(BPT) – Cleaning the bathroom and emptying the dishwasher isn’t at the top of a couple’s “To Do Together” list, but it may be the true language of love. In fact, a recent survey from home appliance leader LG Electronics found mo…

(BPT) – Cleaning the bathroom and emptying the dishwasher isn’t at the top of a couple’s “To Do Together” list, but it may be the true language of love. In fact, a recent survey from home appliance leader LG Electronics found mo…

(BPT) – Are you tired of having a deck you’re no longer proud to show off? You’re not alone. According to the 2017 U.S. Houzz Landscape Trends Study, one of the top reasons motivating homeowners to tackle outdoor projects like deck upgrades…

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(BPT) – Kristen Johnson* loved her home, her family and their active lifestyle. She’d never want to change a thing — except for her foyer and adjoining dining room. When she and her husband first moved into their home, they had intended to refinish the hardwood floors in those areas in a darker stain to better fit their style, but life got in the way. Twelve years, two boys and countless birthday parties, pets and indoor soccer games later, their floors were covered in scuffs, scratches and stains, and some of their walls needed repair. To complicate matters even further, they had a wraparound staircase with a wood-tone banister that would also need to be refinished if they decided to change their floor.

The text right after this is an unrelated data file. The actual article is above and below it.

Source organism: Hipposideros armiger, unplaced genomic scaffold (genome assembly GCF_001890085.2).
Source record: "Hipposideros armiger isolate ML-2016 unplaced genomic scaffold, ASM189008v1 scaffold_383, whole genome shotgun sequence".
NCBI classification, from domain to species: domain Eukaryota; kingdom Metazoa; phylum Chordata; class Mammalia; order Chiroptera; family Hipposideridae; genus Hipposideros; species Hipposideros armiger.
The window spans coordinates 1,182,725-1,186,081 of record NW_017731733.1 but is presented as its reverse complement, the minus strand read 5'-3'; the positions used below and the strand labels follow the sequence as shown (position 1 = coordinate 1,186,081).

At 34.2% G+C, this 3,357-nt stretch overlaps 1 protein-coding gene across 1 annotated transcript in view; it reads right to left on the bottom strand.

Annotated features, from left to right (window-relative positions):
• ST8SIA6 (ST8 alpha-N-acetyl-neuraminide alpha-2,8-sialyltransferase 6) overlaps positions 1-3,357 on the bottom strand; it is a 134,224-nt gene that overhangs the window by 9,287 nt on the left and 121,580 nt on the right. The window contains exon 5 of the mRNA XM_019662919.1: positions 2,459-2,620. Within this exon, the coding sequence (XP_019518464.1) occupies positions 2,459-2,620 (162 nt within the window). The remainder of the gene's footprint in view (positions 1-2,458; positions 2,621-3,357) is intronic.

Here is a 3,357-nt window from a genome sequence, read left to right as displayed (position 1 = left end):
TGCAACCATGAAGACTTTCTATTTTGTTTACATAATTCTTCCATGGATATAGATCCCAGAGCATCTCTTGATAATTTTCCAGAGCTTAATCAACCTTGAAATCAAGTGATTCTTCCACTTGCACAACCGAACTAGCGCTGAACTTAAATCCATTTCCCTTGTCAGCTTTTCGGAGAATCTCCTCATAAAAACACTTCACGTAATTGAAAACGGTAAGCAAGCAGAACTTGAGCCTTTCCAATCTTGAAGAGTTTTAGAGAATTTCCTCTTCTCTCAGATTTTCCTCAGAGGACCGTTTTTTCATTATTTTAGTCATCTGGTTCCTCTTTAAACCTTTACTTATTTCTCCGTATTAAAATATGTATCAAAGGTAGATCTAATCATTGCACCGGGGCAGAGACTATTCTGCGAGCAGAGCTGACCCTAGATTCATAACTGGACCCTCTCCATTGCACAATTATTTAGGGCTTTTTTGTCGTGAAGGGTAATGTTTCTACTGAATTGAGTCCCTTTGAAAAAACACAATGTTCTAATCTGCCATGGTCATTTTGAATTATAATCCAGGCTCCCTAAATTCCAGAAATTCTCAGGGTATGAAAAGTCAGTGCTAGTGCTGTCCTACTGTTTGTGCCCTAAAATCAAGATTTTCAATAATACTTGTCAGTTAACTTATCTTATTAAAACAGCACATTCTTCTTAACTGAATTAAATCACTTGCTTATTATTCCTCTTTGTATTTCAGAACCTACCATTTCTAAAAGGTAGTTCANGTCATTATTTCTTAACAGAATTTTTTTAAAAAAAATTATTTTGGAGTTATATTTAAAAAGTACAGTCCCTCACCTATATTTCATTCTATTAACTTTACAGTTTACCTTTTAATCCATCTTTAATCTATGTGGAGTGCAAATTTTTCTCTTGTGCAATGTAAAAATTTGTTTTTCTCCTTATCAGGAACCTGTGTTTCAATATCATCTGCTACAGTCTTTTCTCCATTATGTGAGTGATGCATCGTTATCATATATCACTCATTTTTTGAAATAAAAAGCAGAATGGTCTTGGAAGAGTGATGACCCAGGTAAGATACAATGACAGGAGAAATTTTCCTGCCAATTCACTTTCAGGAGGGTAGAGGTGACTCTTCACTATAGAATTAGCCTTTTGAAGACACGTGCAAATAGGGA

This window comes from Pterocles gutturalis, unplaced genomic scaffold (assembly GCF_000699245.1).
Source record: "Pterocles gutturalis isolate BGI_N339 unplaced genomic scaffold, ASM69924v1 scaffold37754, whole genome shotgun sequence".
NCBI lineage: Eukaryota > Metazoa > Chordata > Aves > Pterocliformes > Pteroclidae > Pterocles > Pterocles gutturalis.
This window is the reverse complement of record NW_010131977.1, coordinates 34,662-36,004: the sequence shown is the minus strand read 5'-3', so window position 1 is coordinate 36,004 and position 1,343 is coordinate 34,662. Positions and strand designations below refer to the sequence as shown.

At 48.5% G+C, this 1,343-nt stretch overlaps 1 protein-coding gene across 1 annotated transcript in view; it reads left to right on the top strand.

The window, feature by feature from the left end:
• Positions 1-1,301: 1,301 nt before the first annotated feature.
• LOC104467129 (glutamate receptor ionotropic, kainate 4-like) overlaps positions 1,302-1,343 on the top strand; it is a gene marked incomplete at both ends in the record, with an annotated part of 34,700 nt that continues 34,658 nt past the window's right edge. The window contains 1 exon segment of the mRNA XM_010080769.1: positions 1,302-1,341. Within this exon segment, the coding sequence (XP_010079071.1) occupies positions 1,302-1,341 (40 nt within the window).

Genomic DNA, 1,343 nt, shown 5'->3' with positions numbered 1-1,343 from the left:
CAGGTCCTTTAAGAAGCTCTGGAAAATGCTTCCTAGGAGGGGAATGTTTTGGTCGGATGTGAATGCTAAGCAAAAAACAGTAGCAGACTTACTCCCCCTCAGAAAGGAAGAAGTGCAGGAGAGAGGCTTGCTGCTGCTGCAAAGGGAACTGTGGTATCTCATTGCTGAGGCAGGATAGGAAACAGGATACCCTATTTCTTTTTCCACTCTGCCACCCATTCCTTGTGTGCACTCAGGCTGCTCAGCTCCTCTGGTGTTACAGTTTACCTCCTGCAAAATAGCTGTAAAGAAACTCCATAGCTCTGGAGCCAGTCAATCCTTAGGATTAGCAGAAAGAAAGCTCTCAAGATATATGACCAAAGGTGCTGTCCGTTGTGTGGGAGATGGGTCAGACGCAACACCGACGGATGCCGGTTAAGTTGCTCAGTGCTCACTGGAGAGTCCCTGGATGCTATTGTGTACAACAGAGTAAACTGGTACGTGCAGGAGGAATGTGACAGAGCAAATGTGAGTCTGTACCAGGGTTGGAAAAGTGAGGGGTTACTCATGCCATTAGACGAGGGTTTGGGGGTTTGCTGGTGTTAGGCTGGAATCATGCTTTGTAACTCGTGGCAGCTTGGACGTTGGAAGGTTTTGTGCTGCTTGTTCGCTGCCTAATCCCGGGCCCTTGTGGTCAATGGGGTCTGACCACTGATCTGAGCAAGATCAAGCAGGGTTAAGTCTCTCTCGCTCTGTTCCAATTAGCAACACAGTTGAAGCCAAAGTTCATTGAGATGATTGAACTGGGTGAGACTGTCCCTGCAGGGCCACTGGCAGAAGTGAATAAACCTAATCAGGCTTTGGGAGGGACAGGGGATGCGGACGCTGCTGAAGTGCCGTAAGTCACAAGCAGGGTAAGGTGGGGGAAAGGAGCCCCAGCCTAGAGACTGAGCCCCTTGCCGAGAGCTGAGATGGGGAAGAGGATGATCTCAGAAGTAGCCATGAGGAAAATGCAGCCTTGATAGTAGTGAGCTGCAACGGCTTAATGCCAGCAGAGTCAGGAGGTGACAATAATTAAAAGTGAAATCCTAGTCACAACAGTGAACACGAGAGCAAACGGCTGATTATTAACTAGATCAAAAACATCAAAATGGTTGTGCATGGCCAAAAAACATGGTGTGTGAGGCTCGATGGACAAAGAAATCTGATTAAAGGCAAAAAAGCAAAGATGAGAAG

With their big family reunion and a house full of people just weeks away, Johnson and her husband knew it was time to make a change. However, they couldn’t afford to disrupt their busy schedules, and they didn’t want to deal with the hassle of renovation dust getting all over their ceiling fans, cupboards or worse — especially with their son’s dust allergies. They knew if they decided to take on this renovation project, they’d need it finished quickly, and they’d need the entire project to be as dust-free as possible.

What’s the big deal about renovation dust? Beyond creating a huge mess, renovation dust is also a health concern. As any homeowner who has embarked on an interior renovation project knows, the resultant dust gets everywhere — even inside closed cabinets and in adjacent rooms. However, as problematic as the mess is, dust-related health hazards are of even greater concern, particularly to allergy sufferers. Traditional methods of mitigating dust usually involve extensive prep work, like hanging plastic sheeting and taping off doors, or doing a thorough post-renovation top-to-bottom cleaning. Both options are extremely time-consuming.

Is there a better way to handle renovation dust? There is a better way to handle renovation dust: by collecting it right at the source like the pros do. Professional contractors are used to dealing with renovation dust, and given the volume of work they do, they create dust far more frequently and in much greater volumes than the average homeowner or DIYer. Rather than spend valuable time on prep work or post-project cleanup or suffer through the use of uncomfortable dust masks, they use dust collection tools that capture and contain dust immediately as it’s created, before it can become a mess or airborne health hazard.

How Johnson tackled her dust-free renovation. Because of their tight timeline, Johnson and her husband decided to take on some of their renovation themselves using supplies purchased at their local hardware store, but they let the professionals handle the tricky floor/banister redo.